Sniff, snivel, sob

I cry all the time. Sometimes it’s totally reasonable and justified—like the time someone dropped a balance beam on my foot. I mean, that really hurt. Sometimes, the reason for my waterworks is more obscure—like the time I full-on bawled because the barista at Starbucks told me I had to pick a different latte because they were out of vanilla syrup. I cry at sad movies, happy movies, and Google commercials. I cry to my family, my friends, and (perhaps more embarrassingly) to total strangers. Consequently, I feel like I’ve spent a fairly significant portion of my life apologizing for the moisture level of my eyeballs.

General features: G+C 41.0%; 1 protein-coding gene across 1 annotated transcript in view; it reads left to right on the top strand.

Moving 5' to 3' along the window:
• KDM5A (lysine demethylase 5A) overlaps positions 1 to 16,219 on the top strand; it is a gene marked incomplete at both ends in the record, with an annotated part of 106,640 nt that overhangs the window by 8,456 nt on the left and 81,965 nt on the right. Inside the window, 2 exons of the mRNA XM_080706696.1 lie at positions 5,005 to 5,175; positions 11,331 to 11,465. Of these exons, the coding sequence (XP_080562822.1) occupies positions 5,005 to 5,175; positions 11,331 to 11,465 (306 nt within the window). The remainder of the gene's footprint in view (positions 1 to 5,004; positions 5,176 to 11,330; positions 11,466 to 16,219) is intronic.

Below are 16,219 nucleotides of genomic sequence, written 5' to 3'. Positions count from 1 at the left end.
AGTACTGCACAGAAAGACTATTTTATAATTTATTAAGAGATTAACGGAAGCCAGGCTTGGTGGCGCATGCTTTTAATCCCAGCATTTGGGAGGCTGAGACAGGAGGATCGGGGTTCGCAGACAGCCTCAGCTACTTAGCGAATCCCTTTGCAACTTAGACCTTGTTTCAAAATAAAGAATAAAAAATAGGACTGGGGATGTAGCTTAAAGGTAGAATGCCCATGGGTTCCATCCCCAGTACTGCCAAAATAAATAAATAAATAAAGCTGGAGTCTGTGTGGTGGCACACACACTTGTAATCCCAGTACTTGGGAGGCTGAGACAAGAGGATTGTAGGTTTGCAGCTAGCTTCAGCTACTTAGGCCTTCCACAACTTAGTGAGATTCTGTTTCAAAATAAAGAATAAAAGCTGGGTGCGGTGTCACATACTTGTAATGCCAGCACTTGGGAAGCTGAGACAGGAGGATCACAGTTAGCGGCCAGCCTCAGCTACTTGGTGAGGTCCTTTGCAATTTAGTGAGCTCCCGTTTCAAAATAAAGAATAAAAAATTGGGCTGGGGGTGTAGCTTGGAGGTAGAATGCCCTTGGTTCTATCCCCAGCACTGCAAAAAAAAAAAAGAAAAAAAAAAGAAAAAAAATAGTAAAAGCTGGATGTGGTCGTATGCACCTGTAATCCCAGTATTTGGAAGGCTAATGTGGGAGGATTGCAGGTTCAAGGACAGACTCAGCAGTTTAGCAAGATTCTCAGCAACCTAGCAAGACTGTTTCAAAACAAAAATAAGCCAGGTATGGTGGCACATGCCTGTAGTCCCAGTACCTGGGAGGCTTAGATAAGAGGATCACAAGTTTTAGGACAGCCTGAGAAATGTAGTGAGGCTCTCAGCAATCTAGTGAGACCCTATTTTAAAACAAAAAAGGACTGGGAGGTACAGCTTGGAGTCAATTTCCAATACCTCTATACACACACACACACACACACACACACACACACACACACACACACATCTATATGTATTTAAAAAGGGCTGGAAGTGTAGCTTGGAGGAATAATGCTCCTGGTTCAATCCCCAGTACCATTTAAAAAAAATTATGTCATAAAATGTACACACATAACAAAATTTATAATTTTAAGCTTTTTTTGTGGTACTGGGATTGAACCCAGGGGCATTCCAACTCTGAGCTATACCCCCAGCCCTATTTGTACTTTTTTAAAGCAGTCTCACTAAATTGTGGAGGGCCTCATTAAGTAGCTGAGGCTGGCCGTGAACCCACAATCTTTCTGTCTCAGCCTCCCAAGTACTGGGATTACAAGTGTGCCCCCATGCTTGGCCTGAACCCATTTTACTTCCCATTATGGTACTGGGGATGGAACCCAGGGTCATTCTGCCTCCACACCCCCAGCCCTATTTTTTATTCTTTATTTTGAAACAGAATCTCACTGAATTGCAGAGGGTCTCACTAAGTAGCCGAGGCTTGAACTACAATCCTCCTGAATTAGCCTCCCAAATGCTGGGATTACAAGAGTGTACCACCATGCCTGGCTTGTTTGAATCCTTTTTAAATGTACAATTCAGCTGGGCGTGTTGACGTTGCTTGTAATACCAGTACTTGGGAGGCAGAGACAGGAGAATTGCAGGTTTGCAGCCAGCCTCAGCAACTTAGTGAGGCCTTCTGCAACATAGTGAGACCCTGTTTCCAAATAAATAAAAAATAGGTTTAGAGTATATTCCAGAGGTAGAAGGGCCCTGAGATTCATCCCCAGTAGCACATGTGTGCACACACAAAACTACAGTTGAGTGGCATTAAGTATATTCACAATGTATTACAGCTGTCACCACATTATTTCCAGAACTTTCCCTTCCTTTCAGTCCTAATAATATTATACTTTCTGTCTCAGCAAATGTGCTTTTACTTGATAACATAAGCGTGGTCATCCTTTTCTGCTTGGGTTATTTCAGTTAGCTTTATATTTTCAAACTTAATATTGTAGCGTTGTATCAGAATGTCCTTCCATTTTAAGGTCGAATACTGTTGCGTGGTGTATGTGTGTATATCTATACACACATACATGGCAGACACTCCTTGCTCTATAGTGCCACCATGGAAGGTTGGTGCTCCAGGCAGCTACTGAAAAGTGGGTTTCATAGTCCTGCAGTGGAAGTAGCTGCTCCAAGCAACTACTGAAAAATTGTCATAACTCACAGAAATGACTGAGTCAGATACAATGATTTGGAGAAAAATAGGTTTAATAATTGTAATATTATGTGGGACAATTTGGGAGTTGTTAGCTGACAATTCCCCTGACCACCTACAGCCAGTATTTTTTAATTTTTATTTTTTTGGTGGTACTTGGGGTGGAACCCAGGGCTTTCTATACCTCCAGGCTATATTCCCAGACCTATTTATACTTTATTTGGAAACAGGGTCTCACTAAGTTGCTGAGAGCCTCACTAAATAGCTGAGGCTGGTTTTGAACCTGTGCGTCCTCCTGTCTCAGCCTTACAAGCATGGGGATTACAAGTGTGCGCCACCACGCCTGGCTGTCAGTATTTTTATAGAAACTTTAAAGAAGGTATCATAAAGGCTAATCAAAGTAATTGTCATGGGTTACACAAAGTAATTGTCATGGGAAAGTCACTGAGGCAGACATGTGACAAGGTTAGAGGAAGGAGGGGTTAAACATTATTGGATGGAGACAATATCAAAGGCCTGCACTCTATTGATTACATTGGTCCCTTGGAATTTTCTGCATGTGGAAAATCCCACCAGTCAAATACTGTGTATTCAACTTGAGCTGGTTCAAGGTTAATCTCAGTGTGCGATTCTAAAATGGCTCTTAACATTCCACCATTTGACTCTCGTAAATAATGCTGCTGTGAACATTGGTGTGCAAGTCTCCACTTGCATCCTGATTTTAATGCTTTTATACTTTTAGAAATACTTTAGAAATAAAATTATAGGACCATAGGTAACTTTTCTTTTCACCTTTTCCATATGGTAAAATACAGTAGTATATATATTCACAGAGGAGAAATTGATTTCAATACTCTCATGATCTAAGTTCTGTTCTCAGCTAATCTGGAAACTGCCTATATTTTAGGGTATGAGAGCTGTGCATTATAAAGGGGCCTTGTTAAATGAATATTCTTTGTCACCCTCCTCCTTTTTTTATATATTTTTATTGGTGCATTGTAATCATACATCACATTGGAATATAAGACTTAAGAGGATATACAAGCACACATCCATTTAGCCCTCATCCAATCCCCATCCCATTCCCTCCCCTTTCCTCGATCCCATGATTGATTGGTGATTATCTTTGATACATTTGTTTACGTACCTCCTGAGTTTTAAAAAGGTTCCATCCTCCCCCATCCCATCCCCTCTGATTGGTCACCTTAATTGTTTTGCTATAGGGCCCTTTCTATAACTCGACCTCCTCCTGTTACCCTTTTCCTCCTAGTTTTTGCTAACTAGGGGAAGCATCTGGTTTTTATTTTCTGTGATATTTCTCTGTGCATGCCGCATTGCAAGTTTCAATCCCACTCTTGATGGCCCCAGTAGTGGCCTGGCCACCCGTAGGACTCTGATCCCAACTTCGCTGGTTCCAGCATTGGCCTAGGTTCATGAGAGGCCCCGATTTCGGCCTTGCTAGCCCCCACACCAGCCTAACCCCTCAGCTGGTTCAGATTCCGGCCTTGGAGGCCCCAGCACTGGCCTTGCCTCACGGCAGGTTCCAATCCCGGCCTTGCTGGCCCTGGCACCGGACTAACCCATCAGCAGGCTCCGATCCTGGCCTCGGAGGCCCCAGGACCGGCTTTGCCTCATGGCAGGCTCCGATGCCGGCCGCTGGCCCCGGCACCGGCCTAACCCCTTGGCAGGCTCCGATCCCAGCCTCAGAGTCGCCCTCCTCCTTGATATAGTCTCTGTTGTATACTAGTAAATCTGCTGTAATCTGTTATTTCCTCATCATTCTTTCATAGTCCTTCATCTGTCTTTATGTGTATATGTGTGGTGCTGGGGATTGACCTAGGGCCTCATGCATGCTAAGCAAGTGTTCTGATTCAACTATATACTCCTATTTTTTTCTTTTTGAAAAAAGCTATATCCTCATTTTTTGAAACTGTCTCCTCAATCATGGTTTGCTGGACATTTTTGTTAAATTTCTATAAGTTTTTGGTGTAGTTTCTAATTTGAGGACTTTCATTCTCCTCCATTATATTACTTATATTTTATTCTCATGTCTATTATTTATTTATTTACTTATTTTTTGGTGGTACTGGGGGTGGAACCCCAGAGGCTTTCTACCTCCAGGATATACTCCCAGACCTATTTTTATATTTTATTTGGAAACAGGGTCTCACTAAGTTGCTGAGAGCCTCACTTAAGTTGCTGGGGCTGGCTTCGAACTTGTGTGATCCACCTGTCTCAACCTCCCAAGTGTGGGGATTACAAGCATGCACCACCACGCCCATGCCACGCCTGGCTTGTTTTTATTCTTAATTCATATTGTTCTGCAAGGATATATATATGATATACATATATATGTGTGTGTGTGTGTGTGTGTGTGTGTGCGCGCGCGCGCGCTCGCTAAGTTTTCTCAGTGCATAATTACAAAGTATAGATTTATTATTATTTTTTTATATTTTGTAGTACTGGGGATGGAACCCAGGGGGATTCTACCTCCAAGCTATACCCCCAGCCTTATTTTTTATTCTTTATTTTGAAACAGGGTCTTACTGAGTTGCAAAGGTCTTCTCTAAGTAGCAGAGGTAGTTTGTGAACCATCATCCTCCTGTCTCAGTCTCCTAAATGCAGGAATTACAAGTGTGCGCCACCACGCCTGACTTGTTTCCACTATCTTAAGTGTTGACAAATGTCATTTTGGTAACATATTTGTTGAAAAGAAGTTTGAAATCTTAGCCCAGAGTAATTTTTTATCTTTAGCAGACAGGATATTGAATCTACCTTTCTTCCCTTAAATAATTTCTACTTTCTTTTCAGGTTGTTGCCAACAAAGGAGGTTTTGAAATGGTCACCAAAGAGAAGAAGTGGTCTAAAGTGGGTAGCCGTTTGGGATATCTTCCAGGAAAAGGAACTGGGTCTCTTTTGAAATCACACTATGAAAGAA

When I think about it, this is a really stupid thing to do. No one gets mad at people for smiling, so why is there such a stigma attached to another natural emotional function like crying?

Similarly, people always tell me that I shouldn’t cry because it makes me seem unprofessional and people won’t respect me. But, by taking this advice to heart and repressing my instincts, I think I’m stunting my personality. Besides, how many people do we encounter that show destructive emotions like aggression or anger in public? Why are these traits valued, and tears looked down on?

So, if you’re like me, and the stress of the impending semester is building, I encourage you to let yourself cry whenever you feel like it. It feels good, it lubricates your eyes, and it shows that you are a tender, caring person capable of emotion (and not some sort of cold, mean robot). If I see you, I’ll be sure to pass you a tissue.

Sharon Miki